Okonjo-Iweala, Yong, Lagarde Warn on Impact of US Fiscal Crisis on Nigeria, Others • May affect Nigeria’s $500m Eurobond

The Coordinating Minister for the Economy and Minister of Finance, Dr. Ngozi Okonjo-Iweala, World Bank President, Mr. Jim Yong Kim, and Managing Director of the International Monetary Fund (IMF), Ms. Christine Lagarde, yesterday spoke in unison on the impact the  current fiscal crisis in the United States of America could have on Nigeria and the rest of the global economy.
They warned that the crisis in the world’s number one economy, could upset the rest of the world  and indeed have a telling effect on the global market.
While Kim appealed to the United States’ legislators to avert a default by resolving the shutdown and debt ceiling impasse, Lagarde declared that as the largest economy in the world, the current fiscal crisis could have serious negative consequences on the global economy.
The trio spoke at different sessions at the ongoing annual meetings of the  IMF and the World Bank in Washington D.C., United States of America.
Kim, who  spoke to emerging markets, warned that should  the US’ fiscal impasse linger beyond this weekend,  a major market reaction would  erupt.
“We have set in motion a several month impact and the markets will just fall. We are urging the US legislators  to think hard about how much that global impact is going to mean, not just to people here (in the US), not just to people in developing countries but for the future of the American economy.
“If you have this devastating impact on the developing world, it will come back and be felt right in the pocket books of Americans. All this is to say—please, please, resolve this quickly,” Kim said.
Lagarde, who spoke in the same vein during a press conference, said any negative consequences on the US’ economy impact the global economy negatively.
“If there is a negative consequence on the US’ economy, it will have negative consequences outside of the US economy. The IMF doesn’t take a stand or make recommendations as to how politically this matter can be resolved. This is not for the IMF to say; we don’t hold a political view. We only look at the economic consequences of measures decided anywhere in the world.
“When it affects the largest economy of the world, we are bound to not only look at the immediate domestic consequences but we also have to look at what happens elsewhere and we have to engage in a dialogue with our members to see how they can best prepare for that and anticipate what is coming.
“ I hope in a few weeks’ time, we will look back and say, what waste of time that was because it was unnecessary because it didn’t happen. But we have to look at potential risks, however improbable they are likely to materialise. And what I can tell you is that  the transmission channels elsewhere, including in Nigeria, would include the trade channels, because the US economy will have to balance its budget from the third quarter onwards.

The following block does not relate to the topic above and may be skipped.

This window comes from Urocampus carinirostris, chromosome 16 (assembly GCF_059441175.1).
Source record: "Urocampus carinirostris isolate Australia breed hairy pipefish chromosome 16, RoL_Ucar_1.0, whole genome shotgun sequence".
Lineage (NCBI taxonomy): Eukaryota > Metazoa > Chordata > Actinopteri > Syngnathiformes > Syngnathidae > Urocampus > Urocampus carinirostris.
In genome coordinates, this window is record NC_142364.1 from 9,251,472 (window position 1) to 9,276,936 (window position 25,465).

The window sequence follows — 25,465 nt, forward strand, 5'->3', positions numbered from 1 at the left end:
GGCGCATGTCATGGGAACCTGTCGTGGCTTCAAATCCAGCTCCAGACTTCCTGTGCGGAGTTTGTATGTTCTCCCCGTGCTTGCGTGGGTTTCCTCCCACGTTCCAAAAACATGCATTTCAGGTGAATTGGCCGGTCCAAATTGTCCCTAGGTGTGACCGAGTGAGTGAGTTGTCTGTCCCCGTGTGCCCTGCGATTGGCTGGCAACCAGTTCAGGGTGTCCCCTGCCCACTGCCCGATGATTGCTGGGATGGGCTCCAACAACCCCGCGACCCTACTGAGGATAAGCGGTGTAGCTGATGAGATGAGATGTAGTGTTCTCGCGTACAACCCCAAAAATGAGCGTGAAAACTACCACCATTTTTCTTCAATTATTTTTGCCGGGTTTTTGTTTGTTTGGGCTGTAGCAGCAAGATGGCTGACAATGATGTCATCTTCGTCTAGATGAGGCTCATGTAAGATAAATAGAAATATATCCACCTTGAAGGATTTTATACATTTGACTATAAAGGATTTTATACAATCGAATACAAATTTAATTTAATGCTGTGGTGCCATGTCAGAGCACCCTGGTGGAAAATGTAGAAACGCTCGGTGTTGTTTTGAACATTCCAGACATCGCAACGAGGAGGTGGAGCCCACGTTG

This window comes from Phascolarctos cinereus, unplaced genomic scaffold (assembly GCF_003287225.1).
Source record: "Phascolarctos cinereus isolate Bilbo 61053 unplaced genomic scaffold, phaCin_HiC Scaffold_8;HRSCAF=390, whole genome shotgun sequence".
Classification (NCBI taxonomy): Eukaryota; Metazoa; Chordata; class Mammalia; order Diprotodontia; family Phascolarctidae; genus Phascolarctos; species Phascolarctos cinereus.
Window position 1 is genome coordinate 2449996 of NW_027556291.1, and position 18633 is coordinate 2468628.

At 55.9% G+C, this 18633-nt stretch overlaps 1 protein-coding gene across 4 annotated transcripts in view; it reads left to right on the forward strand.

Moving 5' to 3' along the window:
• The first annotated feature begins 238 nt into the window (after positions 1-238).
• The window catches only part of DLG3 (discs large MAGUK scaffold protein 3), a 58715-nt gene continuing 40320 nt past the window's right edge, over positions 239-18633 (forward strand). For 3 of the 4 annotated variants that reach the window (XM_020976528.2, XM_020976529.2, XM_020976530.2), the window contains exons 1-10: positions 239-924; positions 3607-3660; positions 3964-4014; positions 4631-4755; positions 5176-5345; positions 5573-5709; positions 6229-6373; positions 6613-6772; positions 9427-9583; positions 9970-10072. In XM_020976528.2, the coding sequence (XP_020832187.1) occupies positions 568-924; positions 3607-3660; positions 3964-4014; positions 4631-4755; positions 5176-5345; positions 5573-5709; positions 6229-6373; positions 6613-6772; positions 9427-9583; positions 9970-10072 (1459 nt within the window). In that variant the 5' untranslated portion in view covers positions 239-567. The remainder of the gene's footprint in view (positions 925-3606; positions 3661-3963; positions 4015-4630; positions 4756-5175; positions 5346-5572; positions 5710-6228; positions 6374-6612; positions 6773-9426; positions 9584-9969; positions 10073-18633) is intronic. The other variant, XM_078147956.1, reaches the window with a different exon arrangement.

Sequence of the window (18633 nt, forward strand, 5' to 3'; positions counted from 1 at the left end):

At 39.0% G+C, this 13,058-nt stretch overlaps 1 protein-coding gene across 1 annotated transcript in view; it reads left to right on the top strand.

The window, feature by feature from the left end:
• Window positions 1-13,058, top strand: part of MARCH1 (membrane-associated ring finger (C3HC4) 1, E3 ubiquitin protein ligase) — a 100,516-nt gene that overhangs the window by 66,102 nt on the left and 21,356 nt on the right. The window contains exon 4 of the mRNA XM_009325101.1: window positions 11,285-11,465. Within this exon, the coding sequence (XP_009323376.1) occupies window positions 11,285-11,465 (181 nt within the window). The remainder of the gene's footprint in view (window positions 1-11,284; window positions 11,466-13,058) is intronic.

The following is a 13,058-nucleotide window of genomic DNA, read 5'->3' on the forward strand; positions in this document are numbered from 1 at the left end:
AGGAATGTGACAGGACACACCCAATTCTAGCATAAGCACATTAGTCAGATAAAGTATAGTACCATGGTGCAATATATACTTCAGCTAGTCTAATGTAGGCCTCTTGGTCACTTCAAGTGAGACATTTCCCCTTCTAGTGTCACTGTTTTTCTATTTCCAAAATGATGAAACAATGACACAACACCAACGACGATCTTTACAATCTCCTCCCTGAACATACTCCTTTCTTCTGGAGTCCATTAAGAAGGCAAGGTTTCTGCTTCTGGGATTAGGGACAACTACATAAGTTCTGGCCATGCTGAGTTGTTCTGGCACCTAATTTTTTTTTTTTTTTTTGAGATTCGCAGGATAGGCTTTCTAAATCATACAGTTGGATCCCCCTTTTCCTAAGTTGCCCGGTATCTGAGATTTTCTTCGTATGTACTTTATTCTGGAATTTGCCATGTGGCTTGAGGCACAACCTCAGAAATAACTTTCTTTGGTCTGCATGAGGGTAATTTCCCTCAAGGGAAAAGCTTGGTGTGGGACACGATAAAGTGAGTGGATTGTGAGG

“I can tell you the second channel, which is probably going to be much more active, is the financial channel, where,  as a result of the uncertainty and material, practical issues having to do with versus non-impaired securities, we are likely to see, if the matter is not resolved, we are likely to see volatility, uncertainty, and consequences on the rest of the world,” the IMF boss said
Asked to assess the possible impact of the US fiscal crisis, specifically  on Nigeria, Lagarde said: “As far as Nigeria is concerned, clearly we would like to look into how it would affect the price of oil, for instance, because Nigeria is an oil consuming and exporting country. We are, as I said, currently working on this and engaging in a dialogue with countries.”
Also speaking on the US crisis, Okonjo-Iweala said the present situation was  one of  uncertainty for people from developing and emerging market countries, adding that for this reason  a swift resolution was imperative.
The minister said the crisis was capable of affecting the yield on the recently issued $500 million Eurobond issued by Nigeria as well as the one issued about two years ago.
“If not resolved, it could upset the market, we could see higher interest rates, that will directly affect Nigeria’ s bonds. As you know, we have not only  the $500 million bond that we floated two years ago but also the highly successful Eurobond that we floated recently. We could see the price and yields of these bonds affected and that is why we need more certainty in the market,” she said.
Speaking generally on the global economy, the IMF boss said countries would need to adopt strong national policies and work together more closely to manage new transitions.
She highlighted two new transitions, including the pattern of economic growth, and another towards a different kind of financial sector.
“The transitions I am talking about today are different. They will likely play out over the rest of the decade, if not longer. And they will require not only active national policy management, but also active international policy collaboration. These new global transitions need a new global agenda.”
“With the right policies, these transitions can be managed. But of course, they can be derailed by the wrong policies,” she said.
Lagarde noted that although the global outlook remained subdued, there were “signs of hope” from advanced economies—the United States, the Euro Area, and Japan.
She  stressed the important role played by monetary policy, noting that any pending normalisation of monetary policy in the US needed to be managed carefully.

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